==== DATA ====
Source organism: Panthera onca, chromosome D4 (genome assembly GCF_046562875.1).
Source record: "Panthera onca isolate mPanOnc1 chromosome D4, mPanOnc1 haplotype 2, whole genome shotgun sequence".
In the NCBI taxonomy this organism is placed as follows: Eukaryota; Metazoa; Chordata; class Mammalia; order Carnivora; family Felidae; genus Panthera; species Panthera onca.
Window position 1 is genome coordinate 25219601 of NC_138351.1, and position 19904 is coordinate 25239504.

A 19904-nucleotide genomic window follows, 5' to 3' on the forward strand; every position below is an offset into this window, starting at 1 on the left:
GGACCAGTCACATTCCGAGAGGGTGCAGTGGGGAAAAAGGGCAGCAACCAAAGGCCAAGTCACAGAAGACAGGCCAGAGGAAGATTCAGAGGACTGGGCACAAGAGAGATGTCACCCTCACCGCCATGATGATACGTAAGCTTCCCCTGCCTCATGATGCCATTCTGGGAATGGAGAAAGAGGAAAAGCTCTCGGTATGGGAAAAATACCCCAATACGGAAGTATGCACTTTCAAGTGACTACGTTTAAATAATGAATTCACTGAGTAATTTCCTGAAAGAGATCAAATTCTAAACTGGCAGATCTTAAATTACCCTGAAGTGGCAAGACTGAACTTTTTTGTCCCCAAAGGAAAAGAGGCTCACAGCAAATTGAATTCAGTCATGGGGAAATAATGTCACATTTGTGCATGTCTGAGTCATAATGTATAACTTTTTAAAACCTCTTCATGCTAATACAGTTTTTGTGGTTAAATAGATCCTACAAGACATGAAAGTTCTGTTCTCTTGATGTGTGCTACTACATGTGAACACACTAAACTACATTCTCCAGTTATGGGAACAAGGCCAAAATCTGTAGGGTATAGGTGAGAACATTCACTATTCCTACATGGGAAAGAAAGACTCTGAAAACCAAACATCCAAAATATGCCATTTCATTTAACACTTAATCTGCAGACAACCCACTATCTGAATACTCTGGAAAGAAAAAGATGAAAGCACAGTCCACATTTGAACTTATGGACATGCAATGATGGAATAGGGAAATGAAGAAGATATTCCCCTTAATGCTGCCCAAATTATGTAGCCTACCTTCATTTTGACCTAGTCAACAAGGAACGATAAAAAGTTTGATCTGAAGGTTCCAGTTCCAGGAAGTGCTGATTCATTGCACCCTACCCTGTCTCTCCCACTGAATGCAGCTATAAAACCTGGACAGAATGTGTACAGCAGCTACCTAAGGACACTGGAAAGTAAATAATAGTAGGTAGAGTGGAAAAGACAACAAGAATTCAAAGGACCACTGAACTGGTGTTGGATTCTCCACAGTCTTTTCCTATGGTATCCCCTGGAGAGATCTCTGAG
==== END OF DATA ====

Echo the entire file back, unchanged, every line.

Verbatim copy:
Source organism: Panthera onca, chromosome D4 (genome assembly GCF_046562875.1).
Source record: "Panthera onca isolate mPanOnc1 chromosome D4, mPanOnc1 haplotype 2, whole genome shotgun sequence".
In the NCBI taxonomy this organism is placed as follows: Eukaryota; Metazoa; Chordata; class Mammalia; order Carnivora; family Felidae; genus Panthera; species Panthera onca.
Window position 1 is genome coordinate 25219601 of NC_138351.1, and position 19904 is coordinate 25239504.

A 19904-nucleotide genomic window follows, 5' to 3' on the forward strand; every position below is an offset into this window, starting at 1 on the left:
GGACCAGTCACATTCCGAGAGGGTGCAGTGGGGAAAAAGGGCAGCAACCAAAGGCCAAGTCACAGAAGACAGGCCAGAGGAAGATTCAGAGGACTGGGCACAAGAGAGATGTCACCCTCACCGCCATGATGATACGTAAGCTTCCCCTGCCTCATGATGCCATTCTGGGAATGGAGAAAGAGGAAAAGCTCTCGGTATGGGAAAAATACCCCAATACGGAAGTATGCACTTTCAAGTGACTACGTTTAAATAATGAATTCACTGAGTAATTTCCTGAAAGAGATCAAATTCTAAACTGGCAGATCTTAAATTACCCTGAAGTGGCAAGACTGAACTTTTTTGTCCCCAAAGGAAAAGAGGCTCACAGCAAATTGAATTCAGTCATGGGGAAATAATGTCACATTTGTGCATGTCTGAGTCATAATGTATAACTTTTTAAAACCTCTTCATGCTAATACAGTTTTTGTGGTTAAATAGATCCTACAAGACATGAAAGTTCTGTTCTCTTGATGTGTGCTACTACATGTGAACACACTAAACTACATTCTCCAGTTATGGGAACAAGGCCAAAATCTGTAGGGTATAGGTGAGAACATTCACTATTCCTACATGGGAAAGAAAGACTCTGAAAACCAAACATCCAAAATATGCCATTTCATTTAACACTTAATCTGCAGACAACCCACTATCTGAATACTCTGGAAAGAAAAAGATGAAAGCACAGTCCACATTTGAACTTATGGACATGCAATGATGGAATAGGGAAATGAAGAAGATATTCCCCTTAATGCTGCCCAAATTATGTAGCCTACCTTCATTTTGACCTAGTCAACAAGGAACGATAAAAAGTTTGATCTGAAGGTTCCAGTTCCAGGAAGTGCTGATTCATTGCACCCTACCCTGTCTCTCCCACTGAATGCAGCTATAAAACCTGGACAGAATGTGTACAGCAGCTACCTAAGGACACTGGAAAGTAAATAATAGTAGGTAGAGTGGAAAAGACAACAAGAATTCAAAGGACCACTGAACTGGTGTTGGATTCTCCACAGTCTTTTCCTATGGTATCCCCTGGAGAGATCTCTGAG